This cave houses a beautiful Shiv Ling which is an Ekamukha Linga, or single-faced Linga. The Shiva Linga has a beautifully carved face, and also the Jata or curls of Shiva are beautifully carved. The cave also has the remains of the sculptures of Matrikas.

Udayagiri Caves History

Udayagiri caves History

The history and architecture of Udayagiri Caves Vidisha are really fascinating. The caves are invaluable as they are proof in stone of the religion and culture dating back to the 4th and 5th centuries, to the Gupta Period.

The many inscriptions found at the Udayagiri Caves point to the fact that the Udayagiri Caves were built by Chandragupta II during the last decade of the 4th century and the beginning of the 5th century. It is believed that the caves were consecrated in the year 401 CE.

Archaeological evidence also suggests the existence of a continuous human settlement from Vidisha to Udayagiri. It is believed that Udayagiri could have been a suburb of Vidisha. The importance of Udaigiri as an important place of pilgrimage for Hindus is evidenced by various inscriptions that talk of grants or donations to the temples for their upkeep and maintenance.

The Udayagiri caves were also important pilgrimage sites of Jainism and also Buddhism, before the Gupta period.

How To Get To Udayagiri Caves | Udayagiri Caves Location

Udaigiri Caves

 

  • The Udayagiri Caves are located about 9 kilometres from the famous town of Sanchi and can be easily visited along with the Sanchi Stupa
  • Sanchi is located at a distance of 49 kilometres from the capital of Madhya Pradesh, Bhopal

How To Reach Sanchi By Air

The nearest airport to Sanchi is Bhopal’s Raja Bhoj Airport located at a distance of 55 kilometres. Bhopal is fairly well connected to cities across India by air. There are flights to and from places like MumbaiDelhi, Pune, AhmedabadBangaloreHyderabad, Chennai, etc., at the Bhopal Airport.

How To Reach Sanchi By Train

There is a small railway station in Sanch which currently does not have many facilities. It is being developed for better services. The best option of your thinking of travelling by train is to travel to Bhopal by train and then proceed by road to Sanchi.

How to Reach Sanchi By Road

Sanchi is well connected by road with major towns and cities of Madhya Pradesh and India. You can use Public Transport or hire a cab or do a road trip to Sanchi.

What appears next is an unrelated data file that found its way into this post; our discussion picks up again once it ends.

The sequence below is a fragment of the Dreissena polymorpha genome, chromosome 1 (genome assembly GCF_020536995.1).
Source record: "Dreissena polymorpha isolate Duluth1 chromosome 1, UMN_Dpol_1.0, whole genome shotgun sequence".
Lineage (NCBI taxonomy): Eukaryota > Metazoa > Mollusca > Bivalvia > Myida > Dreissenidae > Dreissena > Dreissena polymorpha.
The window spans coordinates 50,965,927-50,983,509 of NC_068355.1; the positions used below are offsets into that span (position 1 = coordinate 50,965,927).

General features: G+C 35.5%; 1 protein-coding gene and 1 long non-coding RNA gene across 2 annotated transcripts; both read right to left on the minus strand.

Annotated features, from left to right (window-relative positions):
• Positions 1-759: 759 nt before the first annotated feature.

Do the Images Of Udayagiri Caves Varaha, and other sculptures pique your interest? Are you are planning a trip to Sanchi in Madhya Pradesh, India to see the Udayagiri Caves and the famous Sanchi Stupa and the Sanchi Archaeological Museum, then you can very conveniently book a cheap flight right here through one of the options, TripAdvisor or CheapAir or Cleartrip or Makemytrip or Priceline right here. If you are planning to travel by road from Bhopal to Sanchi, some of the options are by self-drive car or cab or bus.

Where To Stay While Visiting Udaigiri Caves MP

Sanchi offers many options for stay. One good option is the MPT Gateway Retreat which is a nice property on the main road, run by Madhya Pradesh Tourism.

If you are looking to book a hotel in Sanchi or a resort in Sanchi or accommodation anywhere in Madhya Pradesh or India or the world,  you can do that right here. You can book Sanchi hotels through TripAdvisor or Cleartrip or Makemytrip or Priceline and save on your bookings by availing of discounts.

Click to book the best hotels in Sanchi

Other Amazing Places To Visit Near Sanchi

Sanchi Stupa
Sanchi Stupa

Sanchi and its vicinity is a treasure trove of heritage. There are many places to visit here and elsewhere in Madhya Pradesh. Some of the places to visit near Sanchi are listed here.

  • Sanchi Stupa
  • Sanchi Archaeological Museum
  • Vidisha
  • Bhopal
  • Bhojpur
  • Bhimbetka

Madhya Pradesh is a traveller’s delight with its rich heritage and many natural wonders that include Tiger Reserves like Kanha and Pench,  if you are trying to decide on what to see in MP or what to do in Madhya Pradesh, then look no further. Book online places to see in Madhya Pradesh and cover attractions in Bhopal and MP.

Click here to know more and book Best Attractions in Madhya Pradesh

We hope you liked reading our Udayagiri Caves blog post and found it informative and useful. Do reach out to us with your questions, comments, and suggestions. And do not forget to subscribe to our blog and connect with us through our social media channels.

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Pinit
Pinit
Udayagiri Caves, MP

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13 thoughts on “Magnificent Udayagiri Caves of Madhya Pradesh”

  1. Unfortunately, when I visited Madhya Pradesh, I did not get an opportunity to visit Sanchi or Udayagiri Caves. I would really love to see these caves and explore them. I am adding these to my next visit to MP.

  2. Thank you for this post. I am going to visit this place in my next India trip. My in-laws are from Bhopal. In our last trip, we visited Tribal Museum. And it was just too good. This time, I am going to visit these caves.

  3. I am from MP but somehow did not get a chance to visit Sanchi and udyagiri caves. looking like a great place to explore amazing rock sculpture. will surly keep this place in mind, when visit India next time.

  4. The rich heritage and culture of our country never ceases to amaze me. I would love to see the Udayagiri caves of Madhya Pradesh. Looks like an absolute must see, just by looking at your pictures. Once again, an offbeat destination worth exploring.

  5. I’ve been collecting information about must-visit places in MP for a trip and Udaygiri caves got added to the list. Would love to see the beauty of this place firsthand.

  6. I have heard a lot about these caves from my mother, and how incredible the place is. Sadly, in spite of staying 2 years in MP., I did not get the time to visit there. But it is definitely in my travel wish list.

  7. I never been to Madhya Pradesh in my life but heard a lot about this state thanks for sharing if I have ever make my plan I will definitely refer to this post